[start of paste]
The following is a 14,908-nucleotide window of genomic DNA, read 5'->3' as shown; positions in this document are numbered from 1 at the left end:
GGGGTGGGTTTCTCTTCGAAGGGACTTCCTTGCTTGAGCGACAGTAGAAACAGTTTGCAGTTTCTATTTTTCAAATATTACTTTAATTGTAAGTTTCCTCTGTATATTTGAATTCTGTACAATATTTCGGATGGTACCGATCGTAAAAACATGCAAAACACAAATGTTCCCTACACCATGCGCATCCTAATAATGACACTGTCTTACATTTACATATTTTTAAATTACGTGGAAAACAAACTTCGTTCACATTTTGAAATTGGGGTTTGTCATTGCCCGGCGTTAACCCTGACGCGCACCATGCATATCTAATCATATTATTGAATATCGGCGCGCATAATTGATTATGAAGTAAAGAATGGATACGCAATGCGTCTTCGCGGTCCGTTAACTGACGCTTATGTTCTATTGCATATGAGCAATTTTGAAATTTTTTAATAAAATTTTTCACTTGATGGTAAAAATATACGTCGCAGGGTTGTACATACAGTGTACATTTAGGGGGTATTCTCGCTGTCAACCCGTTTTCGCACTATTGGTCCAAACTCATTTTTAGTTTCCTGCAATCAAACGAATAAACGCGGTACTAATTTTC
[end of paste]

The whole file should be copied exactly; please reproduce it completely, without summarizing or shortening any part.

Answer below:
The following is a 14,908-nucleotide window of genomic DNA, read 5'->3' as shown; positions in this document are numbered from 1 at the left end:
GGGGTGGGTTTCTCTTCGAAGGGACTTCCTTGCTTGAGCGACAGTAGAAACAGTTTGCAGTTTCTATTTTTCAAATATTACTTTAATTGTAAGTTTCCTCTGTATATTTGAATTCTGTACAATATTTCGGATGGTACCGATCGTAAAAACATGCAAAACACAAATGTTCCCTACACCATGCGCATCCTAATAATGACACTGTCTTACATTTACATATTTTTAAATTACGTGGAAAACAAACTTCGTTCACATTTTGAAATTGGGGTTTGTCATTGCCCGGCGTTAACCCTGACGCGCACCATGCATATCTAATCATATTATTGAATATCGGCGCGCATAATTGATTATGAAGTAAAGAATGGATACGCAATGCGTCTTCGCGGTCCGTTAACTGACGCTTATGTTCTATTGCATATGAGCAATTTTGAAATTTTTTAATAAAATTTTTCACTTGATGGTAAAAATATACGTCGCAGGGTTGTACATACAGTGTACATTTAGGGGGTATTCTCGCTGTCAACCCGTTTTCGCACTATTGGTCCAAACTCATTTTTAGTTTCCTGCAATCAAACGAATAAACGCGGTACTAATTTTC